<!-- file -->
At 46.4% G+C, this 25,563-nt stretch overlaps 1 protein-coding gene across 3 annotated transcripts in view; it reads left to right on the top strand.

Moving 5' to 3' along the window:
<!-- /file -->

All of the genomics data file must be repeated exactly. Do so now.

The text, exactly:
At 46.4% G+C, this 25,563-nt stretch overlaps 1 protein-coding gene across 3 annotated transcripts in view; it reads left to right on the top strand.

Moving 5' to 3' along the window: